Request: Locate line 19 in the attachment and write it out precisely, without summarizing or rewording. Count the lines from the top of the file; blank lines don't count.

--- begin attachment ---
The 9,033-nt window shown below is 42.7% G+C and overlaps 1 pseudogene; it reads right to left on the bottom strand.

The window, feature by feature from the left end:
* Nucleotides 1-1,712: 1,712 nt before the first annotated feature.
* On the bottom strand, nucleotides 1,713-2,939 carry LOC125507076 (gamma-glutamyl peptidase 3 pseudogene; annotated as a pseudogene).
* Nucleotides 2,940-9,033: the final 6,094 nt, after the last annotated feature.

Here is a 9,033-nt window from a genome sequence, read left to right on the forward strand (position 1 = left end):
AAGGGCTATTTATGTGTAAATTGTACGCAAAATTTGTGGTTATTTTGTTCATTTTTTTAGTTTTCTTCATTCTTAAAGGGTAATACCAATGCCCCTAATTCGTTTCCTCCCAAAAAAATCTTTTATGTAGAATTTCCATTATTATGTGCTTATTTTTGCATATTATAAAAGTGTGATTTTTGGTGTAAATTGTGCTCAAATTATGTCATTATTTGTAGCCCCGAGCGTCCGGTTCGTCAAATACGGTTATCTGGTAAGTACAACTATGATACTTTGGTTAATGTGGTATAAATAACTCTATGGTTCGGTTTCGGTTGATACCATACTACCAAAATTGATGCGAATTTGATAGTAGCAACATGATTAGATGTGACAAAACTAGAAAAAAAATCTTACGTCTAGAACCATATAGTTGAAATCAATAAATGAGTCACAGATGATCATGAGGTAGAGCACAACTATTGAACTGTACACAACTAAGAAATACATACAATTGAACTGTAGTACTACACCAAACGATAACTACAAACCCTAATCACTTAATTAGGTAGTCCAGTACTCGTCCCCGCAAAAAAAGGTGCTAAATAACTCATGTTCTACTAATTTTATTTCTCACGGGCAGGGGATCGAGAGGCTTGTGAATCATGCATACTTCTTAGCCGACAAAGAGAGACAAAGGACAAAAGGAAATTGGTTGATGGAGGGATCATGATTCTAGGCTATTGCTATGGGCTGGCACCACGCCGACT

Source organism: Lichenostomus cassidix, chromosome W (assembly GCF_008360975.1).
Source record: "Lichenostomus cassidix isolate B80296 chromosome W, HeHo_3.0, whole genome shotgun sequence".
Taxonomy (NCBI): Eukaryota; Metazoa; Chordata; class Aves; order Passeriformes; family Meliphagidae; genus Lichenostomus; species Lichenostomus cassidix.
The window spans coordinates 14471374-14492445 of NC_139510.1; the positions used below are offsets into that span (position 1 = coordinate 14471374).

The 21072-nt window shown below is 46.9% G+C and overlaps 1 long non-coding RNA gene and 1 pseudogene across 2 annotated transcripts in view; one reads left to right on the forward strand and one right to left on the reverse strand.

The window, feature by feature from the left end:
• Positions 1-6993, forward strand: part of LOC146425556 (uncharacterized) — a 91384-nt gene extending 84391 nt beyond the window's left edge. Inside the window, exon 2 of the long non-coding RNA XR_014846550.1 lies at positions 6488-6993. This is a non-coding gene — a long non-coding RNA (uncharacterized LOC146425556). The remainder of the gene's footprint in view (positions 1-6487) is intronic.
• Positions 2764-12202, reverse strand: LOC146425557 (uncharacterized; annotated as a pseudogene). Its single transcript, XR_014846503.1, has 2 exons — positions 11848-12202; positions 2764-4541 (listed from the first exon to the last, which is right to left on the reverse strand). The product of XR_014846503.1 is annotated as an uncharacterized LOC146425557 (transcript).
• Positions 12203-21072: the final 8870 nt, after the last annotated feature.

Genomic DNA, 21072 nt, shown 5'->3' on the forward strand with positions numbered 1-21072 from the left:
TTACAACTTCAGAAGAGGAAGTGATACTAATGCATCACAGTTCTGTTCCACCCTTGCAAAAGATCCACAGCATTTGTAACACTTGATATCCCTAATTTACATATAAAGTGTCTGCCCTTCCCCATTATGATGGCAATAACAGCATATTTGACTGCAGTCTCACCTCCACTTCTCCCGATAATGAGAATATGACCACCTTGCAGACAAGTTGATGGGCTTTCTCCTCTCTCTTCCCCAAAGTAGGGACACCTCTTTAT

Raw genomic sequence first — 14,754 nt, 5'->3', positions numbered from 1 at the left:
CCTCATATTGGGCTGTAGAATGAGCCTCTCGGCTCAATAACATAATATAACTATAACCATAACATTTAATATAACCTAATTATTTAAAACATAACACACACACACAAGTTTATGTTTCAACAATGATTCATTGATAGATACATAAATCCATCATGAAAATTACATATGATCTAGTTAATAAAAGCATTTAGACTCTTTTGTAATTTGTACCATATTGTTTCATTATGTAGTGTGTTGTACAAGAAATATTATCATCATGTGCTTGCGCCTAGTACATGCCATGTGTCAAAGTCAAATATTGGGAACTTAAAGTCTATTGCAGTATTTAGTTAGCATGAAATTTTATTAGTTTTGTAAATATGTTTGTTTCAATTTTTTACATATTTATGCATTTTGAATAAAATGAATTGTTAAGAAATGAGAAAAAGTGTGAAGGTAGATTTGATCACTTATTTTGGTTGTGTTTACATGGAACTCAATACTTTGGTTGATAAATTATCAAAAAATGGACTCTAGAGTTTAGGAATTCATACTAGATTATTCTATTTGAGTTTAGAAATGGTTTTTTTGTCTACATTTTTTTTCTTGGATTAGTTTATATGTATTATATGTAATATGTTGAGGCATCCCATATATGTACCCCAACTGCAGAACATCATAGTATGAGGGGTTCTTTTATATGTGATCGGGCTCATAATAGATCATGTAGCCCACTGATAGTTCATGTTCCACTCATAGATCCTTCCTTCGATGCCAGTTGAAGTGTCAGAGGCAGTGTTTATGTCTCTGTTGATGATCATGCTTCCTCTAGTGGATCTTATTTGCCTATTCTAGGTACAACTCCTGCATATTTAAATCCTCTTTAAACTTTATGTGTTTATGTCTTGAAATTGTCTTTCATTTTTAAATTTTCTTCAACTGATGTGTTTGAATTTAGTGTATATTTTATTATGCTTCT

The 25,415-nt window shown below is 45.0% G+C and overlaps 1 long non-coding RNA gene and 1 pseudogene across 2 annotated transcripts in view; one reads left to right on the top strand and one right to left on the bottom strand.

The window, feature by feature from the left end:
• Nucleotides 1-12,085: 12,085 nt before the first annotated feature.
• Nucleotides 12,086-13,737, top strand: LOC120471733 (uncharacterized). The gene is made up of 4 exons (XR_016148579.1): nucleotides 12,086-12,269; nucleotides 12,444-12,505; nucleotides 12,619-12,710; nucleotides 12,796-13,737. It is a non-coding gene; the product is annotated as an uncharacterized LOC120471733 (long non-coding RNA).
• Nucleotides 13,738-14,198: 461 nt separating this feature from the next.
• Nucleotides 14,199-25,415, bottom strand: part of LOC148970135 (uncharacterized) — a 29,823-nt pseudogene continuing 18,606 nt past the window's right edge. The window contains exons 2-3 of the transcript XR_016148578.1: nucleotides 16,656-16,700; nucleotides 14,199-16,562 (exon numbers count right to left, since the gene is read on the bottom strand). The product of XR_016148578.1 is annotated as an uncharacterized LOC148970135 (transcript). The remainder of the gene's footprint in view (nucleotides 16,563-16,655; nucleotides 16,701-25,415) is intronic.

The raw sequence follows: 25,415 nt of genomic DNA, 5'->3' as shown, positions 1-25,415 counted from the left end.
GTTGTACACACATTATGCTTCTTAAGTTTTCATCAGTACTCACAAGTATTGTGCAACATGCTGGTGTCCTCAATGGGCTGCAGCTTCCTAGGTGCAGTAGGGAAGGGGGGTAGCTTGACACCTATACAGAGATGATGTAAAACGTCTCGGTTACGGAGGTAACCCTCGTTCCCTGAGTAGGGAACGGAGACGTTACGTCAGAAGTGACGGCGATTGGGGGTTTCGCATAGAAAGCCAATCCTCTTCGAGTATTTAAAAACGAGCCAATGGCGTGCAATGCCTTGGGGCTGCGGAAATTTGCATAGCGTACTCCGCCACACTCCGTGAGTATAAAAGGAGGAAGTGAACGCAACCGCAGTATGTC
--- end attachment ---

Raw genomic sequence first — 14,754 nt, 5'->3', positions numbered from 1 at the left: